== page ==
As we suffer through pandemic-mandated home confinement, the media becomes more and more important to us each day. We follow it for information, for comfort, for life-saving advice and for ways to keep us from having nervous breakdowns.
In every time of crisis, some figures emerge that either capture our attention or stand out because of their impact on our lives, one way or another.
President Trump and Gov. Andrew Cuomo have commanded the continuous attention of us New Yorkers, because both have our fate in their hands in different ways. Obviously, the president has a major role at the national level, and as a state, we look to the governor. Both have traveled bumpy roads, but as time now shows, there are more differences between the two than similarities.
Knowing both men fairly well, I think back over the years on how each followed a chosen path to get to where they are today: in our face on a daily basis. The political world and the business world are like two different planets, and they presented different challenges to Cuomo and Trump. The president was born with the proverbial silver spoon in his mouth, and the governor came from a family of modest means. They’re both from Queens.
Trump struggled over the years to prove that he wasn’t just his father’s son, and Cuomo had an uphill fight to prove that he was a worthy heir to the Cuomo family name. When Trump made a lot of mistakes in the real estate business, he turned to his lawyers and family to bail him out. Andrew Cuomo had a brilliant mentor in his father, and made only one political mistake, which was his misguided decision to challenge State Comptroller Carl McCall for the Democratic nomination for governor in 2002.
Those headaches briefly held both Trump and Cuomo back from their goals to get to the top of their respective mountains, but not for long. After their setbacks, each one decided that he would keep pushing, and nothing would get in the way. Trump was determined to emerge from his financial failures and make the world believe he was a business genius. With the smart use of public relations and a lot of lucky breaks, he became a household name thanks to the wildly popular television series “The Apprentice.” And, over the years, he managed to put his name on countless buildings and projects.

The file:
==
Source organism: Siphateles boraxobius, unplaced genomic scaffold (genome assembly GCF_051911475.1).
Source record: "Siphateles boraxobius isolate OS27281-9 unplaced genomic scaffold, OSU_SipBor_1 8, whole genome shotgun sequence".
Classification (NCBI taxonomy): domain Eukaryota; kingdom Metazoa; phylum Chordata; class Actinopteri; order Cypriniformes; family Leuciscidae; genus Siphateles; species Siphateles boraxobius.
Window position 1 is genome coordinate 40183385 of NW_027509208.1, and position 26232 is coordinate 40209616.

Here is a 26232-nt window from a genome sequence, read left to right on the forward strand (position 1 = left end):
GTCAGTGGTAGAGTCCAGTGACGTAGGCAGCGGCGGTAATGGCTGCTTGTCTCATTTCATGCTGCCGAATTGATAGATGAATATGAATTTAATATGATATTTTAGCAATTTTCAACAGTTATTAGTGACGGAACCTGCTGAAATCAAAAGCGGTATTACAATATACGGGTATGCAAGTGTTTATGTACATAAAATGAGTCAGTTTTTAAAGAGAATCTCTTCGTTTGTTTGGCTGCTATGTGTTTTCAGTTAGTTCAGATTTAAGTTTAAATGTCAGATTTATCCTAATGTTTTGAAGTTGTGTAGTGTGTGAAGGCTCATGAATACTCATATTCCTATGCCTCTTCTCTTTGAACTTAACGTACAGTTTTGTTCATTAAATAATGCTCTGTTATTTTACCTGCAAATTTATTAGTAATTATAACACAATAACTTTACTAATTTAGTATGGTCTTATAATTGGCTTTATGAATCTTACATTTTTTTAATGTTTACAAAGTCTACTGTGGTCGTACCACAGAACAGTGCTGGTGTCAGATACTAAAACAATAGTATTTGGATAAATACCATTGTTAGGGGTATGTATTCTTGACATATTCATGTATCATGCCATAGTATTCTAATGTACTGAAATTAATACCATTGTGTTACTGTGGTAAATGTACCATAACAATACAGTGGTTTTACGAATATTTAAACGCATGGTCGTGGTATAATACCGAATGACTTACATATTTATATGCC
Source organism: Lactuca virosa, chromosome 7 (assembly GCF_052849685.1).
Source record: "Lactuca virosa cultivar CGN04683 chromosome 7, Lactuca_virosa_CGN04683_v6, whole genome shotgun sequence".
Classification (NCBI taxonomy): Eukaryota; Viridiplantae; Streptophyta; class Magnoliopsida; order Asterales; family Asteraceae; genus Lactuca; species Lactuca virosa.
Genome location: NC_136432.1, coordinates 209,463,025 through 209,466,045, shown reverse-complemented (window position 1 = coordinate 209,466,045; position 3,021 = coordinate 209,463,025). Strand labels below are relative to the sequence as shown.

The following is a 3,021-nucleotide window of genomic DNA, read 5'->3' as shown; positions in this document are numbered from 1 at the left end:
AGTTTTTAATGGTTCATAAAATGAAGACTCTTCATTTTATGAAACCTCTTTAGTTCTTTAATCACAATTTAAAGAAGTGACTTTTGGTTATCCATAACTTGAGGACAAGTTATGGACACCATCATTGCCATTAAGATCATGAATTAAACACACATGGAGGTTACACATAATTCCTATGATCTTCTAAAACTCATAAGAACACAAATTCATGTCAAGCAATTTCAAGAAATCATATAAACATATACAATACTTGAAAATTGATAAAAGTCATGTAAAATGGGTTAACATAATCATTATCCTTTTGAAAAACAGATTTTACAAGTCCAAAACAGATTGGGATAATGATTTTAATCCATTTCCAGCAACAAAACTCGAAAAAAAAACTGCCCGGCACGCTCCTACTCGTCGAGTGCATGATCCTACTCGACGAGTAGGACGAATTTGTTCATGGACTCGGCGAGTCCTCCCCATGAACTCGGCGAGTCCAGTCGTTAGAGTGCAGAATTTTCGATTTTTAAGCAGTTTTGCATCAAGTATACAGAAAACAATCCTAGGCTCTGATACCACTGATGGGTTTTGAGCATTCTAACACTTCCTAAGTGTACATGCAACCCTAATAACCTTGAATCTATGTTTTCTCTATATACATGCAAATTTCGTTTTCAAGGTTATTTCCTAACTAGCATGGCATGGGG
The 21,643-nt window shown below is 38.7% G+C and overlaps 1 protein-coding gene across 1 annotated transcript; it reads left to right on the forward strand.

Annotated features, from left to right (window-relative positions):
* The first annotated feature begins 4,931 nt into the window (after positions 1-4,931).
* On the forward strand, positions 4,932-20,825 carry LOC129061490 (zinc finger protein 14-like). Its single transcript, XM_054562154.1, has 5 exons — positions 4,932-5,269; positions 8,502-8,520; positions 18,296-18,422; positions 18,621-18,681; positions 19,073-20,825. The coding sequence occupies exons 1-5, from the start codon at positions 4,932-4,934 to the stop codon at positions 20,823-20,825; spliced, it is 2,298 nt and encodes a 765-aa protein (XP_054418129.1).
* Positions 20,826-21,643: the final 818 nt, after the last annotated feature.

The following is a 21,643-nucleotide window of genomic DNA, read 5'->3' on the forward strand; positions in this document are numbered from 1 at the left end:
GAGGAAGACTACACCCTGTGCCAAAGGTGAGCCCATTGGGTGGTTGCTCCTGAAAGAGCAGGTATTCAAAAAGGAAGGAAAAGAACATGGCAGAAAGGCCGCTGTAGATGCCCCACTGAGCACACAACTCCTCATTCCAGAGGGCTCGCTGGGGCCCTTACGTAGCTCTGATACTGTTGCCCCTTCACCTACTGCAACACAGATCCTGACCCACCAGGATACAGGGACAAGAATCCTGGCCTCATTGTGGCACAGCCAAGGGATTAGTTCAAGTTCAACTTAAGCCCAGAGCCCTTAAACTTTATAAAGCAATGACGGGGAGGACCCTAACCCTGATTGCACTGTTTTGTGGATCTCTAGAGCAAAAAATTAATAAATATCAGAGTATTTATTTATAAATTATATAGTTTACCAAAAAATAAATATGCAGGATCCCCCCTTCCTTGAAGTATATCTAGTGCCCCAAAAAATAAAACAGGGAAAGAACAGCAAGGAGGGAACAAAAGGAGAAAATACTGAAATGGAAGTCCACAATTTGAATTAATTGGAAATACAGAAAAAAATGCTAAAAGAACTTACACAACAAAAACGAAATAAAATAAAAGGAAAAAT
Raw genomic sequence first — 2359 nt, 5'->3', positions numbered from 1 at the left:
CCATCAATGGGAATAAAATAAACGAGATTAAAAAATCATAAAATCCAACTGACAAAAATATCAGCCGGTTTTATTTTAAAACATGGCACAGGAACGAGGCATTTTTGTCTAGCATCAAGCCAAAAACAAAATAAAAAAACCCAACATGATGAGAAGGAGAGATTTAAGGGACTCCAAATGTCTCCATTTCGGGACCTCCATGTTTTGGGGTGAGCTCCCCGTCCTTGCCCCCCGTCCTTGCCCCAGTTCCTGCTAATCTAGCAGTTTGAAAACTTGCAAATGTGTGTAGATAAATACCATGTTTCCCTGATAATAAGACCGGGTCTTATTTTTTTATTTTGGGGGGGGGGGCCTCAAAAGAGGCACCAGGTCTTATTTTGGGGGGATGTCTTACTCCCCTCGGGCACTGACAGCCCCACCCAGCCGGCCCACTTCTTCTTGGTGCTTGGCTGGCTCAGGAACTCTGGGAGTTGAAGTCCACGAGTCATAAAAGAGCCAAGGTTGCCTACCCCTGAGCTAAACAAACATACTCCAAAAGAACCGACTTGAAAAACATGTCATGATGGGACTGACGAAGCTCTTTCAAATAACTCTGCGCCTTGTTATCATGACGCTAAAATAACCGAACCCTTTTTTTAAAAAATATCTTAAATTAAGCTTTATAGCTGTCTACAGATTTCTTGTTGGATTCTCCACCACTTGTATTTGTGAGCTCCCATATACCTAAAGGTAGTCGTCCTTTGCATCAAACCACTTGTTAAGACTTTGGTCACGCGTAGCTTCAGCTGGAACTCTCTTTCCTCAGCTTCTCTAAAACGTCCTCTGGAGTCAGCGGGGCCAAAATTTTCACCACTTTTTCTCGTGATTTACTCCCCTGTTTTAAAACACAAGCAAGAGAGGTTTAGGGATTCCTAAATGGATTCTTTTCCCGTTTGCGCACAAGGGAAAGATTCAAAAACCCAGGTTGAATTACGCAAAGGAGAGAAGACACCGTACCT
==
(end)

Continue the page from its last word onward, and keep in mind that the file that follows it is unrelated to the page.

Cuomo didn’t have the benefit of a money machine behind him, but he always had a fierce determination to win, and understood the political world a lot more than any adversary. Time heals all wounds — even political ones — and in 2006, he decided to run for attorney general. He ran a highly professional office, and proved that he was his own man. Four years later, he turned his attention to mounting a campaign for governor, and, now in his third term, he has emerged as a national figure.
So today, Trump and Cuomo are in the spotlight at the same time, and the differences between them have emerged for all to see.
The president has his bully pulpit, with his nightly TV coronavirus briefings. At the same time, however, Cuomo has become a national celebrity with his daily briefings. The president holds forth in two-hour sessions laced with insults of the media and repeated insistence on being thanked for everything he has or hasn’t done. Cuomo presents facts and statistics, and gives viewers the feeling that he really cares about who lives or dies. There are 49 other governors, but at this point Cuomo leads the pack.
There is no doubt Trump believes that his daily pronouncements will help his re-election chances. But there is such a thing as too much exposure, and too much of the same wears on the average voter. On the other hand, Cuomo’s daily sessions have attracted a legion of new followers, and his prominence may play an important role in his political life years from now.
Unplanned as it was, the competition between the two guys from Queens has been a clear win for Cuomo.
Jerry Kremer was a state assemblyman for 23 years, and chaired the Assembly’s Ways and Means Committee for 12 years. He now heads Empire Government Strategies, a business development and legislative strategy firm. Comments about this column? JKremer@liherald.com.